WO1994029070A1 - Laser machined replication tooling - Google Patents

Laser machined replication tooling Download PDF

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Publication number
WO1994029070A1
WO1994029070A1 PCT/US1994/004623 US9404623W WO9429070A1 WO 1994029070 A1 WO1994029070 A1 WO 1994029070A1 US 9404623 W US9404623 W US 9404623W WO 9429070 A1 WO9429070 A1 WO 9429070A1
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WO
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Patent type
Prior art keywords
substrate
surface
article
tooling
method
Prior art date
Application number
PCT/US1994/004623
Other languages
French (fr)
Inventor
Terry L. Morris
Herbert J. Fox
Thomas P. Hanschen
Philip Miller
Original Assignee
Minnesota Mining And Manufacturing Company
Priority date (The priority date is an assumption and is not a legal conclusion. Google has not performed a legal analysis and makes no representation as to the accuracy of the date listed.)
Filing date
Publication date

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Classifications

    • AHUMAN NECESSITIES
    • A44HABERDASHERY; JEWELLERY
    • A44BBUTTONS, PINS, BUCKLES, SLIDE FASTENERS, OR THE LIKE
    • A44B18/00Fasteners of the touch-and-close type; Making such fasteners
    • A44B18/0046Fasteners made integrally of plastics
    • A44B18/0049Fasteners made integrally of plastics obtained by moulding processes
    • BPERFORMING OPERATIONS; TRANSPORTING
    • B23MACHINE TOOLS; METAL-WORKING NOT OTHERWISE PROVIDED FOR
    • B23KSOLDERING OR UNSOLDERING; WELDING; CLADDING OR PLATING BY SOLDERING OR WELDING; CUTTING BY APPLYING HEAT LOCALLY, e.g. FLAME CUTTING; WORKING BY LASER BEAM
    • B23K26/00Working by laser beam, e.g. welding, cutting or boring
    • B23K26/36Removing material
    • B23K26/40Removing material taking account of the properties of the material involved
    • BPERFORMING OPERATIONS; TRANSPORTING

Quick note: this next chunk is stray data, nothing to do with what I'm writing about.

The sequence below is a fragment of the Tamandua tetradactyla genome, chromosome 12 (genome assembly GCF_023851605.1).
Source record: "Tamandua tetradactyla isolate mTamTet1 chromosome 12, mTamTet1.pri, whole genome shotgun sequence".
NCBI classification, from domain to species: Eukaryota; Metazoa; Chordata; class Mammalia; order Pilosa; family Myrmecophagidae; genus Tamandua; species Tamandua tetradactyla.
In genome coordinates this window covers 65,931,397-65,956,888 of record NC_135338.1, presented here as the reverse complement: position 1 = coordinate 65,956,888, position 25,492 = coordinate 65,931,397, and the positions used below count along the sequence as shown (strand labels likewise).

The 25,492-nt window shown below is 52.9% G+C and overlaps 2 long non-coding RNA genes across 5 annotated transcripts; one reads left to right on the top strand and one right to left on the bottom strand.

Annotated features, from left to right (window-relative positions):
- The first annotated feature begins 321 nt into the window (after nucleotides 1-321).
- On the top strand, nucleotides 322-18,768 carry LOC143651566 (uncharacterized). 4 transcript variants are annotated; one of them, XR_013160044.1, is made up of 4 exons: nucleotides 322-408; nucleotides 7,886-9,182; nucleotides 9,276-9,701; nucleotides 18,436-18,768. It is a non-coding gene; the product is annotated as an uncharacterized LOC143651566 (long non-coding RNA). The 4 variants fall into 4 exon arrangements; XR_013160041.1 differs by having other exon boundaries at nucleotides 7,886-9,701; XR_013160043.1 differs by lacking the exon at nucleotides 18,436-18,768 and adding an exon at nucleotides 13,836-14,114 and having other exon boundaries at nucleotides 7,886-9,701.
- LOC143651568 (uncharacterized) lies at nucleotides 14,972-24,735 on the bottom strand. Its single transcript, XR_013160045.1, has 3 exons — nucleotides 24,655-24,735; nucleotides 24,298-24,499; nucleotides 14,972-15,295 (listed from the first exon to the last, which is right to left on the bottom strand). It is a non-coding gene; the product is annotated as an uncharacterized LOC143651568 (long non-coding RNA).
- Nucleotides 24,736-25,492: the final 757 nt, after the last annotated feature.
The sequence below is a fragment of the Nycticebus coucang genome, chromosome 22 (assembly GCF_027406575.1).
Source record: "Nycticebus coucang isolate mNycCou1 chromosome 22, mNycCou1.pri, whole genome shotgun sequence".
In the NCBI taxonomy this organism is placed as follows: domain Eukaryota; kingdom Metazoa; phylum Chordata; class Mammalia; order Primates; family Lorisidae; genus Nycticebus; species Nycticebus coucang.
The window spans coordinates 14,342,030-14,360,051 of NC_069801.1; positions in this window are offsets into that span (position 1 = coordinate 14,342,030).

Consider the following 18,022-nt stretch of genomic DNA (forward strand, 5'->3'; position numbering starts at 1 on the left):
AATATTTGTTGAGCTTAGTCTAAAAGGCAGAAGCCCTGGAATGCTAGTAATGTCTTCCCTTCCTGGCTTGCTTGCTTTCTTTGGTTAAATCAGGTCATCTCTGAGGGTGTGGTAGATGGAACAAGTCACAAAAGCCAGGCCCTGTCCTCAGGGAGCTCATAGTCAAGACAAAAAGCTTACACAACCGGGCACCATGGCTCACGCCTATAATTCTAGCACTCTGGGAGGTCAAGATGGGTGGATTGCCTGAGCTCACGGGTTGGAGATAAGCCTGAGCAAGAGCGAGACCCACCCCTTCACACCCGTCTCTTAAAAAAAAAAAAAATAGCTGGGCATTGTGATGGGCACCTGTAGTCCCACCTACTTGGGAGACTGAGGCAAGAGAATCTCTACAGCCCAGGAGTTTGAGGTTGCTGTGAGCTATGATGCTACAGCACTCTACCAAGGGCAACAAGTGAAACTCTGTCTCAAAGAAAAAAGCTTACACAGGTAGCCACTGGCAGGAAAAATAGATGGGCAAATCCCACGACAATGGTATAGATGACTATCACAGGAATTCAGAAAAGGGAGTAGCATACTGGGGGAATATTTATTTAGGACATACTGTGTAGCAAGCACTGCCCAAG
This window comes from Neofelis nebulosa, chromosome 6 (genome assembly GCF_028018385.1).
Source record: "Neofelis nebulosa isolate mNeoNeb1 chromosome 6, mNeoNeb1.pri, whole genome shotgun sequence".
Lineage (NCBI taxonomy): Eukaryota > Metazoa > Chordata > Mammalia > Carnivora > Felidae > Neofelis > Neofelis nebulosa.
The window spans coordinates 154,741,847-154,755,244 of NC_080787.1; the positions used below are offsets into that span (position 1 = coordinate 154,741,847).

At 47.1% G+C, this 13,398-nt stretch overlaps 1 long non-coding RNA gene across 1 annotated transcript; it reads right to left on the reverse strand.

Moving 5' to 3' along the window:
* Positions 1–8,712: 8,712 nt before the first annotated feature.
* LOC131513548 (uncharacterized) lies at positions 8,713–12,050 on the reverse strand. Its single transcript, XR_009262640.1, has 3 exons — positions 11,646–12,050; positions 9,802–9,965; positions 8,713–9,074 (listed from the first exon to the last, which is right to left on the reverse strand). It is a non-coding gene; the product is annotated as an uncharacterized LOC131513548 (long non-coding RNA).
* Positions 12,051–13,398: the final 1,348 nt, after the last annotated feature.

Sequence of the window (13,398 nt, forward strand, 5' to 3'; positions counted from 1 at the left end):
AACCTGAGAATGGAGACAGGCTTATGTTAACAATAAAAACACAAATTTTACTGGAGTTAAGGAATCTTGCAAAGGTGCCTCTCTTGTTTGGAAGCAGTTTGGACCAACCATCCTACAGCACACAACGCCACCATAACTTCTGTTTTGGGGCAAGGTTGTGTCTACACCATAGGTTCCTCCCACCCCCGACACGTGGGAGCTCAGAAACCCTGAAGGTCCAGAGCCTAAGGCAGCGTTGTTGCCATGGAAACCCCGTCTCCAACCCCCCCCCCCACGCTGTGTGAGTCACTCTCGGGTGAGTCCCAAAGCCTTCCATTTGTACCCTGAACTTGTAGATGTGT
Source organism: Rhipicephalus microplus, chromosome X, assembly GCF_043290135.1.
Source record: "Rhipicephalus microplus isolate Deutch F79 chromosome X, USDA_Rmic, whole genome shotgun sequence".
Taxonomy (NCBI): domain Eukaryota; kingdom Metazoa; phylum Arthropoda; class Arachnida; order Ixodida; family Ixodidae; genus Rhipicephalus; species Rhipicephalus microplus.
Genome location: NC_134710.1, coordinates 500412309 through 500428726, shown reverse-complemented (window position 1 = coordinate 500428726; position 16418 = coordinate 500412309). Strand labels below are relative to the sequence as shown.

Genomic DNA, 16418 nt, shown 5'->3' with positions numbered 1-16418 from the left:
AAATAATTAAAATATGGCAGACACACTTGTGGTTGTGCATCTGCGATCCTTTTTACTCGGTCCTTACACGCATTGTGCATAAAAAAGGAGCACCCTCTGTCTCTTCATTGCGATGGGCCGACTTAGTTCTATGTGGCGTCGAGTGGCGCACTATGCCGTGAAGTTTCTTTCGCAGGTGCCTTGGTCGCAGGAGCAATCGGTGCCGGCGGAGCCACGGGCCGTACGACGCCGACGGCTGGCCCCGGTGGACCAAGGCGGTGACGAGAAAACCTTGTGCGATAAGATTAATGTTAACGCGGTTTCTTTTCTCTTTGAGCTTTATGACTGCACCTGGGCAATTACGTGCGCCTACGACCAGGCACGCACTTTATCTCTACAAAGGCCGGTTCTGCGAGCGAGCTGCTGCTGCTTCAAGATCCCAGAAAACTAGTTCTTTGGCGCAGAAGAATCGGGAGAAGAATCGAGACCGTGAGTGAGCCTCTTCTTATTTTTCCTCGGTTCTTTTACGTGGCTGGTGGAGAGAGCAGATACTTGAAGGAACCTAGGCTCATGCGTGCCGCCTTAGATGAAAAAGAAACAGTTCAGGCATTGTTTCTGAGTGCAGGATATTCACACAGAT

• B29WORKING OF PLASTICS; WORKING OF SUBSTANCES IN A PLASTIC STATE, IN GENERAL
    • B29CSHAPING OR JOINING OF PLASTICS; SHAPING OF MATERIAL IN A PLASTIC STATE, NOT OTHERWISE PROVIDED FOR; AFTER-TREATMENT OF THE SHAPED PRODUCTS, e.g. REPAIRING
    • B29C33/00Moulds or cores; Details thereof or accessories therefor
    • B29C33/38Moulds or cores; Details thereof or accessories therefor characterised by the material or the manufacturing process
    • B29C33/3842Manufacturing moulds, e.g. shaping the mould surface by machining
    • BPERFORMING OPERATIONS; TRANSPORTING
    • B29WORKING OF PLASTICS; WORKING OF SUBSTANCES IN A PLASTIC STATE, IN GENERAL
    • B29CSHAPING OR JOINING OF PLASTICS; SHAPING OF MATERIAL IN A PLASTIC STATE, NOT OTHERWISE PROVIDED FOR; AFTER-TREATMENT OF THE SHAPED PRODUCTS, e.g. REPAIRING
    • B29C33/00Moulds or cores; Details thereof or accessories therefor
    • B29C33/42Moulds or cores; Details thereof or accessories therefor characterised by the shape of the moulding surface, e.g. ribs or grooves
    • BPERFORMING OPERATIONS; TRANSPORTING
    • B29WORKING OF PLASTICS; WORKING OF SUBSTANCES IN A PLASTIC STATE, IN GENERAL
    • B29CSHAPING OR JOINING OF PLASTICS; SHAPING OF MATERIAL IN A PLASTIC STATE, NOT OTHERWISE PROVIDED FOR; AFTER-TREATMENT OF THE SHAPED PRODUCTS, e.g. REPAIRING
    • B29C33/00Moulds or cores; Details thereof or accessories therefor
    • B29C33/44Moulds or cores; Details thereof or accessories therefor with means for, or specially constructed to facilitate, the removal of articles, e.g. of undercut articles
    • B29C33/48Moulds or cores; Details thereof or accessories therefor with means for, or specially constructed to facilitate, the removal of articles, e.g. of undercut articles with means for collapsing or disassembling